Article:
Mervyn Nicholson: On the Death of Northrop Frye

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I remember where I was when Norrie died.  My wife cried out something or other, and told me she had just heard on the CBC the news, that “Northrop Frye is dead.”  It was definitely a shock.  He was, I was going to say, so young.  By today’s standards, he wasn’t that old.  But he was gone, and that wonderful voice of wisdom and of unparalleled scholarship was gone, too.  The conference planned to celebrate his 80th birthday became a conference of retrospection on his career.

But Northrop Frye had already been dead for some time.

Not dead physically, of course, but dead in terms of his reputation, in terms of influence, in terms of his place in the intellectual world.  And nowhere was his reputation more collapsed than in the country of his birth and that earlier had been proud to claim him as his own, Canada.

Frye, as Bob Denham has reminded us, was for a time one of the most cited thinkers.  For a period he had remarkable influence in the academy—and not just in the academy, but in society more generally, especially Canadian society.  After all, nobody had more influence on the formation of Canadian literature as a discipline, and Canadian studies more generally, than he did.  He was a “public intellectual,” consulted by the Trudeau government, appearing on television, even consulted in the development of Expo 67 in Montreal.  But Frye’s influence vanished astonishingly rapidly.

Outside of Blake studies, his influence was intense but brief, beginning more or less with the publication of Anatomy of Criticism, and abruptly ending in the mid 70s in the centres of academic power, where it counts.  Bloom’s A Map of Misreading, basically a repudiation of Frye, is the indicator that the academic establishment would no longer tolerate Northrop Frye.  He was out.  Derrida was in.

Viewed more closely, Frye was always more popular with students than with academics.  For academics, there was always something uncomfortable and even unacceptable about Frye, and that explains, in part, why his reputation dwindled and disappeared as rapidly as it did.  Now, if you cite Frye favourably in a conference paper or an article or in some other academic setting, the likely reaction of your audience will be disbelief, if not open ridicule.  Canadianists have long since repudiated his ideas about Canada, and the once-famous Conclusion to a Literary History of Canada is now treated as colonialist bric-a-brac.  I hope I am exaggerating.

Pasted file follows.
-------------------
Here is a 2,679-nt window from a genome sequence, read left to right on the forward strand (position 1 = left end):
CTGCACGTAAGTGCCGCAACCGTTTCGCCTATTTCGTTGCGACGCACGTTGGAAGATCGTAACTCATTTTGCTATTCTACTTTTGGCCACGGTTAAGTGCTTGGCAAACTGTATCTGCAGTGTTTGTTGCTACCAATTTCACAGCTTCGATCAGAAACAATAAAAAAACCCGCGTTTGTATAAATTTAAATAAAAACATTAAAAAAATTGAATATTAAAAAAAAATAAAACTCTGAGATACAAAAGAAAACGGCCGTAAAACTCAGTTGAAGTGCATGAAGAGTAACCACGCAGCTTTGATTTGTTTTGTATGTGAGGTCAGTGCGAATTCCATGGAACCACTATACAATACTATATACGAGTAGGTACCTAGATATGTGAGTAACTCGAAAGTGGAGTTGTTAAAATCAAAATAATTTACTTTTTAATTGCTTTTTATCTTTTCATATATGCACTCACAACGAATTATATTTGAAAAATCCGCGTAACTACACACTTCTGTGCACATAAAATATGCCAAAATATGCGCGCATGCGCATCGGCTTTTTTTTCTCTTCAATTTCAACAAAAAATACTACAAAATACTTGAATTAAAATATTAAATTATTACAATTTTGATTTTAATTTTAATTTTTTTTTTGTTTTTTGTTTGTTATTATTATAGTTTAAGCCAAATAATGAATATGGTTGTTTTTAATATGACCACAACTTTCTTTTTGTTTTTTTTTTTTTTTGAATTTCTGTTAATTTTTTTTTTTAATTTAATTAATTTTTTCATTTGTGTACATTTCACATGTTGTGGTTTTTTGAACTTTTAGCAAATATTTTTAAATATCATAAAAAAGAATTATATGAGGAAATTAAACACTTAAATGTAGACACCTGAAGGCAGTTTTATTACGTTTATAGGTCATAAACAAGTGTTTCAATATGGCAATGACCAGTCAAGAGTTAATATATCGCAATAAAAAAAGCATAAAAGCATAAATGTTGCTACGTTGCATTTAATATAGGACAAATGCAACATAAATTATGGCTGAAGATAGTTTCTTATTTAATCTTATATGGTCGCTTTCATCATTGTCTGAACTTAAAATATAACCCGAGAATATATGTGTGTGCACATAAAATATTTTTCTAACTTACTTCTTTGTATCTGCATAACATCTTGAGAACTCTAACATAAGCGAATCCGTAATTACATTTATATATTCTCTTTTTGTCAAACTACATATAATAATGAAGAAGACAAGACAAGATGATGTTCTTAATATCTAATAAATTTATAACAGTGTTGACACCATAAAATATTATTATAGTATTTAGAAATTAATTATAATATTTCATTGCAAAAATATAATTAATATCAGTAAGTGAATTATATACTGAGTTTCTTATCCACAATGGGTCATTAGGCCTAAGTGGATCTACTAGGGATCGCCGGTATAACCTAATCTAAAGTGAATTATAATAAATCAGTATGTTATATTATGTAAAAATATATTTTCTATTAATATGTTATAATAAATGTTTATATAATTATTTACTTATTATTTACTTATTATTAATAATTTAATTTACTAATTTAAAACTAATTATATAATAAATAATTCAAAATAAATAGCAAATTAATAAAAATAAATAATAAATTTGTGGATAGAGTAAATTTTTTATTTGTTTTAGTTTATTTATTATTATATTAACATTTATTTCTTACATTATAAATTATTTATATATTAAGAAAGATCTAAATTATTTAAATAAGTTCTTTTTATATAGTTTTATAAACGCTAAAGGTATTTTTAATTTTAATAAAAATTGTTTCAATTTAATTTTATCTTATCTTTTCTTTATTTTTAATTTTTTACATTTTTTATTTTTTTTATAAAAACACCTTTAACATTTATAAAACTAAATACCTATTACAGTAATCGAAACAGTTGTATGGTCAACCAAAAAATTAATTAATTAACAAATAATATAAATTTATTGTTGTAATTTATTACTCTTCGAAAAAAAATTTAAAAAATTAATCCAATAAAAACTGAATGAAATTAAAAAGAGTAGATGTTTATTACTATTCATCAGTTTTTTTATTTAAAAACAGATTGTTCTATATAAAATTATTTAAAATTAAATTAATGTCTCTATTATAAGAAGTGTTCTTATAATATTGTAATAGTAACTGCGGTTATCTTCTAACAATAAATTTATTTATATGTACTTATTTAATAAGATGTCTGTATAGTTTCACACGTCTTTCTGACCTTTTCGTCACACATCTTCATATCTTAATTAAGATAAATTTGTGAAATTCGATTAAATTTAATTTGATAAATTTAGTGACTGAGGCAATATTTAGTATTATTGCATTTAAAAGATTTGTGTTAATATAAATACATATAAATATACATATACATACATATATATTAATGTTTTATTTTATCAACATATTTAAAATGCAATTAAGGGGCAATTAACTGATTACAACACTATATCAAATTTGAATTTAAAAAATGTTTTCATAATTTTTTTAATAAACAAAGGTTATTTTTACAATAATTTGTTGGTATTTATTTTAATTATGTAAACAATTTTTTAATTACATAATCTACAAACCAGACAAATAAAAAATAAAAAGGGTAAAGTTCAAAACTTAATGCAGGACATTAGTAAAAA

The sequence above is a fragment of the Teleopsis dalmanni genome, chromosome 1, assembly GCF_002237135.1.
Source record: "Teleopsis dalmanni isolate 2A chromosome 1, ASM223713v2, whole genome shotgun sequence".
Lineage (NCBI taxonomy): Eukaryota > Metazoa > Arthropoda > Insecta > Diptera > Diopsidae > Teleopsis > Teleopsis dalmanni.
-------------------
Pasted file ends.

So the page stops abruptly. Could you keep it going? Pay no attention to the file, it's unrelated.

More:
Yes, Frye is dead, in more than one sense.  True, there is a group of what Professor Denham calls “keepers of the flame,” but apart from a rather small (older) group, interest is feeble.

Last spring, at Carleton University, I met with Joseph Adamson and Michael Happy at the annual Social Sciences / Humanities Congress.   We wanted to find a way to stimulate interest in Frye, to bring back a focus on his work that would actually do justice to this vital thinker.  For years I’ve been wanting to start a journal on Frye-related concerns.  I wanted to get young people interested in Frye—really, to acquaint a new generation with this powerful and interesting thinker.  I wondered if a society should be formed.  Joe and Michael had similar ideas and wishes, and Michael had the brilliant idea of starting a blog, which you see here, and which has thrived mightily under the direction of Michael and Joe.

What I wanted, and what I believe they wanted, too, was not just a memorializing-biographical-bibliographical approach to Frye, but a forum which would stimulate interest in the sort of ideas that Frye worked with, that would develop and apply, and explicate in a fair and creative way, what Frye did, what Frye thought.  Frye has been so misrepresented, so caricatured and distorted, that the actual content of his ideas has rarely been discussed or given a real hearing.  In my own work, as his last Ph.D. student, I have always intended to follow his lead in developing the sort of ideas he pioneered, and my books Male Envy and 13 Ways of Looking at Images, though superficially very different from Frye, are yet, in my view, in the direct line of his thought.

To me, the extraordinary defacement of Frye’s thought is in itself a subject of deep interest.  Why is Frye not accorded the proper attention that a thinker of his depth and originality deserves?  I have always believed that there is something actually threatening about Frye, especially in the academy.

I wonder if others share this view.  And I wonder what we can do about it.  Bring on the new generation!

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